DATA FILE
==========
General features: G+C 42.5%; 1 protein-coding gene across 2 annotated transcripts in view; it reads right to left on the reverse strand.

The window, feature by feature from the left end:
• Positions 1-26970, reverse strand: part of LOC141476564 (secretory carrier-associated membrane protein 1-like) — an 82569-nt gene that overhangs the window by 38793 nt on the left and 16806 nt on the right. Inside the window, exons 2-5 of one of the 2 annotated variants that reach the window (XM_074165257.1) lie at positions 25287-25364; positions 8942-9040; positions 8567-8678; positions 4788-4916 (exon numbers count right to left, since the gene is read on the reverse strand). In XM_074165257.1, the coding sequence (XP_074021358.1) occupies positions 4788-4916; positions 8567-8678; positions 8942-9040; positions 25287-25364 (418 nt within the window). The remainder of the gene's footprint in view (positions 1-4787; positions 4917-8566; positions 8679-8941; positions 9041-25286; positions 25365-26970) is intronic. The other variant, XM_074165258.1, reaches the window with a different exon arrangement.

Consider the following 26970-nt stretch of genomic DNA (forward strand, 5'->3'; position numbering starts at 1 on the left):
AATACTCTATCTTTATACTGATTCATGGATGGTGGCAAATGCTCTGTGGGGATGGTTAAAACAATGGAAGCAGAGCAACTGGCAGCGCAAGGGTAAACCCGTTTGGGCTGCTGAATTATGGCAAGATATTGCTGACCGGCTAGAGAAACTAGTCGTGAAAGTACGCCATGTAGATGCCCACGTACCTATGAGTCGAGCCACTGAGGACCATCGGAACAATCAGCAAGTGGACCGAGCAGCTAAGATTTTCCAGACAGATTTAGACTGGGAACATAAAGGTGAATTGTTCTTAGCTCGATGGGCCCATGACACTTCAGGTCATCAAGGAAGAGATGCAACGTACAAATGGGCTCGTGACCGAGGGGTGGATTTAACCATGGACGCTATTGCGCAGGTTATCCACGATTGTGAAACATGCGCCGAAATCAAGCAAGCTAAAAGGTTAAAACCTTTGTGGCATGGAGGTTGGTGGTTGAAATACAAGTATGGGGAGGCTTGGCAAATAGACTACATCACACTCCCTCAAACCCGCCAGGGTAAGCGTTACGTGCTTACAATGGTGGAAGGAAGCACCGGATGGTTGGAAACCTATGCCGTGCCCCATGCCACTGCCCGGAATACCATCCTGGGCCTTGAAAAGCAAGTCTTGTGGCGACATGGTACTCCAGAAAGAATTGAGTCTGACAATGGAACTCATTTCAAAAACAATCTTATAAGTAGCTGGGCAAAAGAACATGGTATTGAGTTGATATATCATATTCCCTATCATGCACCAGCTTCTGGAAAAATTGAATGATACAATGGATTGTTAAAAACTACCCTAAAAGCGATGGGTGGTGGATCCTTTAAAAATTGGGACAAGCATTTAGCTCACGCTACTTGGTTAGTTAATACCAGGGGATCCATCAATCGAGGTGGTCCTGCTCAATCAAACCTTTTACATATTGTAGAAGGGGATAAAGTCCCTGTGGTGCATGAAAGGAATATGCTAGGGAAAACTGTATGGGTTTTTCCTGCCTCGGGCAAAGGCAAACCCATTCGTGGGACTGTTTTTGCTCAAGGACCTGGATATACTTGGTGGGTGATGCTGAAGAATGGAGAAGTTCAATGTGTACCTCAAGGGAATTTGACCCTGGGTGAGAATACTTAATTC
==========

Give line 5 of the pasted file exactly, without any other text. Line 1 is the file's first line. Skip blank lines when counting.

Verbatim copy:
AATACTCTATCTTTATACTGATTCATGGATGGTGGCAAATGCTCTGTGGGGATGGTTAAAACAATGGAAGCAGAGCAACTGGCAGCGCAAGGGTAAACCCGTTTGGGCTGCTGAATTATGGCAAGATATTGCTGACCGGCTAGAGAAACTAGTCGTGAAAGTACGCCATGTAGATGCCCACGTACCTATGAGTCGAGCCACTGAGGACCATCGGAACAATCAGCAAGTGGACCGAGCAGCTAAGATTTTCCAGACAGATTTAGACTGGGAACATAAAGGTGAATTGTTCTTAGCTCGATGGGCCCATGACACTTCAGGTCATCAAGGAAGAGATGCAACGTACAAATGGGCTCGTGACCGAGGGGTGGATTTAACCATGGACGCTATTGCGCAGGTTATCCACGATTGTGAAACATGCGCCGAAATCAAGCAAGCTAAAAGGTTAAAACCTTTGTGGCATGGAGGTTGGTGGTTGAAATACAAGTATGGGGAGGCTTGGCAAATAGACTACATCACACTCCCTCAAACCCGCCAGGGTAAGCGTTACGTGCTTACAATGGTGGAAGGAAGCACCGGATGGTTGGAAACCTATGCCGTGCCCCATGCCACTGCCCGGAATACCATCCTGGGCCTTGAAAAGCAAGTCTTGTGGCGACATGGTACTCCAGAAAGAATTGAGTCTGACAATGGAACTCATTTCAAAAACAATCTTATAAGTAGCTGGGCAAAAGAACATGGTATTGAGTTGATATATCATATTCCCTATCATGCACCAGCTTCTGGAAAAATTGAATGATACAATGGATTGTTAAAAACTACCCTAAAAGCGATGGGTGGTGGATCCTTTAAAAATTGGGACAAGCATTTAGCTCACGCTACTTGGTTAGTTAATACCAGGGGATCCATCAATCGAGGTGGTCCTGCTCAATCAAACCTTTTACATATTGTAGAAGGGGATAAAGTCCCTGTGGTGCATGAAAGGAATATGCTAGGGAAAACTGTATGGGTTTTTCCTGCCTCGGGCAAAGGCAAACCCATTCGTGGGACTGTTTTTGCTCAAGGACCTGGATATACTTGGTGGGTGATGCTGAAGAATGGAGAAGTTCAATGTGTACCTCAAGGGAATTTGACCCTGGGTGAGAATACTTAATTC